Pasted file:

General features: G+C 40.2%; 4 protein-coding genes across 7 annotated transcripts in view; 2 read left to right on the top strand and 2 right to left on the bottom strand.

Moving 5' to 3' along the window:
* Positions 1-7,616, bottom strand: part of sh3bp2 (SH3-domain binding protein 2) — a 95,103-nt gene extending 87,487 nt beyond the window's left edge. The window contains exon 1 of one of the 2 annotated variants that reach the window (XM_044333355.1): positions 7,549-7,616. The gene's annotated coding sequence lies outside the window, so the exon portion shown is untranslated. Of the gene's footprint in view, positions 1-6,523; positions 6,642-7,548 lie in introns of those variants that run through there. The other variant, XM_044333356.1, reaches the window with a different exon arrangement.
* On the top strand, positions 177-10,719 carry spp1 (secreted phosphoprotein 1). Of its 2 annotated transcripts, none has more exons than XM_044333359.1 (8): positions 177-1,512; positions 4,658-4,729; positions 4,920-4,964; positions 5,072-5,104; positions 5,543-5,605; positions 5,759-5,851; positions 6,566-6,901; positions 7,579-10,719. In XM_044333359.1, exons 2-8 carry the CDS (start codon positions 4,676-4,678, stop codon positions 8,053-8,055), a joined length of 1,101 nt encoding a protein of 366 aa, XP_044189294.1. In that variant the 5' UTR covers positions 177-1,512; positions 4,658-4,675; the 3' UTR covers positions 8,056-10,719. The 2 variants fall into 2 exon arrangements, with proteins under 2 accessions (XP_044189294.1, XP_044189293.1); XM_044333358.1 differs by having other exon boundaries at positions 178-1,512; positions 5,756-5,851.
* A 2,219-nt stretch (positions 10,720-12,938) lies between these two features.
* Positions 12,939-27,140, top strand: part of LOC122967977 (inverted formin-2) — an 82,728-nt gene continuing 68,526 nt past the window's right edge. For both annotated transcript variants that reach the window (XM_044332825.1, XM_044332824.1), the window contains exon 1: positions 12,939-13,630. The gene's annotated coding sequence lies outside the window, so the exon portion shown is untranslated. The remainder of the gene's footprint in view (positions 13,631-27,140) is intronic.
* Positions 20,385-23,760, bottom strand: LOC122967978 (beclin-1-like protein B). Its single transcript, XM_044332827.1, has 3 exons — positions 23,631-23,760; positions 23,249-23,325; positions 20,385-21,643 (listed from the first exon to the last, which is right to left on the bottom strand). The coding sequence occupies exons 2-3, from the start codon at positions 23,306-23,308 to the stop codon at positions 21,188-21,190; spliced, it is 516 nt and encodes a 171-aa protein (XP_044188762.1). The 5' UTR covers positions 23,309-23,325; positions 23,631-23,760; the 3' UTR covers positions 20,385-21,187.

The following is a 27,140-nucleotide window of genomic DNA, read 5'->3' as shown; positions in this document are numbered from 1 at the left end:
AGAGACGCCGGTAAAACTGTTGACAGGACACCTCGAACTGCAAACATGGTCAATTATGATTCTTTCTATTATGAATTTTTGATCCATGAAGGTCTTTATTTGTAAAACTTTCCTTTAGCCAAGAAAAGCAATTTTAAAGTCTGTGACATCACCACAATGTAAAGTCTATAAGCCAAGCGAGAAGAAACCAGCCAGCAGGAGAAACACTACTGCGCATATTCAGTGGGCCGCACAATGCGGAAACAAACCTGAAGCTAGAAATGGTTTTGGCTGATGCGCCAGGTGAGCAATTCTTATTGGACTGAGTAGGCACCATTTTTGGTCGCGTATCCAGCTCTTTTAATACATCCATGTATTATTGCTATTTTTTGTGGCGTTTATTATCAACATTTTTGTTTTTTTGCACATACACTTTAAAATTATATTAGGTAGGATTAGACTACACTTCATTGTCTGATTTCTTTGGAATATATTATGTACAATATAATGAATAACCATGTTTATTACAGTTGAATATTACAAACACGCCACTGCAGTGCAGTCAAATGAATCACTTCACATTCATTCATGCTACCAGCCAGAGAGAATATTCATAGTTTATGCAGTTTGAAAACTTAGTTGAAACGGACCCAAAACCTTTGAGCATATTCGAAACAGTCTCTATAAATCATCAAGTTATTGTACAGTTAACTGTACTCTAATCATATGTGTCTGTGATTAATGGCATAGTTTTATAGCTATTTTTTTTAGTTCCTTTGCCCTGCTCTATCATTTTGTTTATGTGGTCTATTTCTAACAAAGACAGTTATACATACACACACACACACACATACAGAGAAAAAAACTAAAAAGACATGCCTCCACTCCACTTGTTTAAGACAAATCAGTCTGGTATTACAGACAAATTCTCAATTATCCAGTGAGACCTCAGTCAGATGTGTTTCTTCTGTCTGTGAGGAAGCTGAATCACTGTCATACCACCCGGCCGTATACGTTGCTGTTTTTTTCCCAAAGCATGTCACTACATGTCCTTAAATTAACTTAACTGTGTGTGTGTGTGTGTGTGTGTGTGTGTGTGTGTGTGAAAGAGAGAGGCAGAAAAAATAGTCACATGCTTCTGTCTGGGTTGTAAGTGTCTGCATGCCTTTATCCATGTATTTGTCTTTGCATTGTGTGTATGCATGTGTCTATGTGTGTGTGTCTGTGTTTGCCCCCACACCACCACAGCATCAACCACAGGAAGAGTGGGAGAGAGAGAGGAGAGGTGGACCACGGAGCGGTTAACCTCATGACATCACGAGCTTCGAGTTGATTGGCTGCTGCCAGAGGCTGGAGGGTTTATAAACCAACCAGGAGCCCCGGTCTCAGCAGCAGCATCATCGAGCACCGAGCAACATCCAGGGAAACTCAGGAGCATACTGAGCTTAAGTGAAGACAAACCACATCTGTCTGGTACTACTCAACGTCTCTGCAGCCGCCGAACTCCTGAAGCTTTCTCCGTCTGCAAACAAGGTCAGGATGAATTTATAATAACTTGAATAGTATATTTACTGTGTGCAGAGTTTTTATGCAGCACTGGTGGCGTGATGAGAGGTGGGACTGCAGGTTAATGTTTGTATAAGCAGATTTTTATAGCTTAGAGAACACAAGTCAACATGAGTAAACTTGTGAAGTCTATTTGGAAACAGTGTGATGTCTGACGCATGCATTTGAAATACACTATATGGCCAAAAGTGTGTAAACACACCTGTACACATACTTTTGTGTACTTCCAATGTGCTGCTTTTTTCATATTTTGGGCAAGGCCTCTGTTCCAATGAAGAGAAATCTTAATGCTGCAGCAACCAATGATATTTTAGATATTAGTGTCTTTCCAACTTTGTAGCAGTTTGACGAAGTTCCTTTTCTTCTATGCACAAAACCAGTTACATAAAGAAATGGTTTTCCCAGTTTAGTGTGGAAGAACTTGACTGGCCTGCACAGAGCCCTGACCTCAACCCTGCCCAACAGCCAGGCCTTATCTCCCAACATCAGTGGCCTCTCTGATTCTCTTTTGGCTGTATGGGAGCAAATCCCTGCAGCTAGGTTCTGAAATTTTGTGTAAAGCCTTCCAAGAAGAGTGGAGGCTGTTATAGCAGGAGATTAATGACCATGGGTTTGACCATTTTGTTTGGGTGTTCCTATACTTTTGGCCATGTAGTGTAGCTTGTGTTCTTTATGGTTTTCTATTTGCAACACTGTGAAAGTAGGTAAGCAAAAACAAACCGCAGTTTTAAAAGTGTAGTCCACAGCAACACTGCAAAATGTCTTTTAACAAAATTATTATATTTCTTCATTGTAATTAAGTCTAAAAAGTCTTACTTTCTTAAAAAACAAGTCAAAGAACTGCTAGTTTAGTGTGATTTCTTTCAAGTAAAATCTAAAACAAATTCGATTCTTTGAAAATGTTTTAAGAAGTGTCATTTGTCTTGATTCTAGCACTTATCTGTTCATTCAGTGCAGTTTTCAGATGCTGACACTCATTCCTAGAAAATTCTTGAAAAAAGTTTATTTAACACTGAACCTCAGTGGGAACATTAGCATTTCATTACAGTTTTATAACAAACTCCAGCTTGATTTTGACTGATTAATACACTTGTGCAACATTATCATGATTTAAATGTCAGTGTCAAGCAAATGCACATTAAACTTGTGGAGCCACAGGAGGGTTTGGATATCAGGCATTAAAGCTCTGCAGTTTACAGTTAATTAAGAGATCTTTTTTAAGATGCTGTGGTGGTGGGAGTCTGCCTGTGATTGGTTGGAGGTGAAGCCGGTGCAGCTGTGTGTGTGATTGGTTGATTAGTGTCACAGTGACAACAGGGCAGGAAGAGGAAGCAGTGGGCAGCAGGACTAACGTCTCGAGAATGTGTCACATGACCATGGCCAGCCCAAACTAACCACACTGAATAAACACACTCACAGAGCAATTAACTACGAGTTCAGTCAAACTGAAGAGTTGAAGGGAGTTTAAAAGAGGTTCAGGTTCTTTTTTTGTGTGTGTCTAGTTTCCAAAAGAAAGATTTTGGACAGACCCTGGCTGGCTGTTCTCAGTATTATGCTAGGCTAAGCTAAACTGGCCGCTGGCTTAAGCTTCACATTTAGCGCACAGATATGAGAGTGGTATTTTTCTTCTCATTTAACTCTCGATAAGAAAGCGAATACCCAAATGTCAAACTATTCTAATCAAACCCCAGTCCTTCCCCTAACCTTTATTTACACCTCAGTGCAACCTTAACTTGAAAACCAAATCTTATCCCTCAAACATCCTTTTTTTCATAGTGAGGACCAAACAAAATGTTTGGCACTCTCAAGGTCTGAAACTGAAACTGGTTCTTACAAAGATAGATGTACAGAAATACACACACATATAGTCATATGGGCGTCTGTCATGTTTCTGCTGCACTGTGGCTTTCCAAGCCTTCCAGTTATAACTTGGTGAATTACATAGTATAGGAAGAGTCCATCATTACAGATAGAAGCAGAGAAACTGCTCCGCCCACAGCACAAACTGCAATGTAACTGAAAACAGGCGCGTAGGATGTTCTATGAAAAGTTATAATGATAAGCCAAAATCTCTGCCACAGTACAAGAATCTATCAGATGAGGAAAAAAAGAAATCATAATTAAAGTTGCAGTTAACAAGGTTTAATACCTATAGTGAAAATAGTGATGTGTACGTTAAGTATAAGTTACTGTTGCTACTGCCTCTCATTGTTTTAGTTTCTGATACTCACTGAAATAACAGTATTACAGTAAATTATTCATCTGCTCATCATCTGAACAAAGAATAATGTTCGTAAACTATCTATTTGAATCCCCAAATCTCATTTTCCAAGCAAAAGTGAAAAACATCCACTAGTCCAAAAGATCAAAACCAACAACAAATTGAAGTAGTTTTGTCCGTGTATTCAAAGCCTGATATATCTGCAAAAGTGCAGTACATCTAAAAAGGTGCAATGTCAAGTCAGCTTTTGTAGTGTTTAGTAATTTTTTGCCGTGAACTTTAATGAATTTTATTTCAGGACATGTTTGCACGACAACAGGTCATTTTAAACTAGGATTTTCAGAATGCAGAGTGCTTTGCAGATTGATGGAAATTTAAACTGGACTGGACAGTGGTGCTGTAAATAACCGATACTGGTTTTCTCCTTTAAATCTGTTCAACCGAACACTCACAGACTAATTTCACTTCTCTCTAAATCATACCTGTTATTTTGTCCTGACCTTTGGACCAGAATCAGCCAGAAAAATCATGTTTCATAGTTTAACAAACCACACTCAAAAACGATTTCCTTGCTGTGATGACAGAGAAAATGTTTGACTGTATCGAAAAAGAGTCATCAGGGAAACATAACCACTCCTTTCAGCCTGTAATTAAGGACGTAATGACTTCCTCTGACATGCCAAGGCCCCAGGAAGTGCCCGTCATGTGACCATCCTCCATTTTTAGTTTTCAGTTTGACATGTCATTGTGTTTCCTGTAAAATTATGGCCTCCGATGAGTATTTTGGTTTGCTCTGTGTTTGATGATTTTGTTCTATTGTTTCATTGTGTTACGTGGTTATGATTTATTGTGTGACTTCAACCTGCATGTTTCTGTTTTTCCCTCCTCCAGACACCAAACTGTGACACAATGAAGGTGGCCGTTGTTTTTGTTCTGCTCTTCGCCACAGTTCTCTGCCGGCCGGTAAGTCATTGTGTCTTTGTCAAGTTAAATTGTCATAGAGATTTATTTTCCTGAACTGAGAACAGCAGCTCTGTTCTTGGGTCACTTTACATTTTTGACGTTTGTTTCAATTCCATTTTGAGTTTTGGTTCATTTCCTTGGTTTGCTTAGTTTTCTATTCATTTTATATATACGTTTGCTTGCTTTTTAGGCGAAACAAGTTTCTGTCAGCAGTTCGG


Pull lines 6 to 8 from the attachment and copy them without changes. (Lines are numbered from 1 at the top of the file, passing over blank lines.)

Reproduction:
* Positions 12,939-27,140, top strand: part of LOC122967977 (inverted formin-2) — an 82,728-nt gene continuing 68,526 nt past the window's right edge. For both annotated transcript variants that reach the window (XM_044332825.1, XM_044332824.1), the window contains exon 1: positions 12,939-13,630. The gene's annotated coding sequence lies outside the window, so the exon portion shown is untranslated. The remainder of the gene's footprint in view (positions 13,631-27,140) is intronic.
* Positions 20,385-23,760, bottom strand: LOC122967978 (beclin-1-like protein B). Its single transcript, XM_044332827.1, has 3 exons — positions 23,631-23,760; positions 23,249-23,325; positions 20,385-21,643 (listed from the first exon to the last, which is right to left on the bottom strand). The coding sequence occupies exons 2-3, from the start codon at positions 23,306-23,308 to the stop codon at positions 21,188-21,190; spliced, it is 516 nt and encodes a 171-aa protein (XP_044188762.1). The 5' UTR covers positions 23,309-23,325; positions 23,631-23,760; the 3' UTR covers positions 20,385-21,187.

The following is a 27,140-nucleotide window of genomic DNA, read 5'->3' as shown; positions in this document are numbered from 1 at the left end: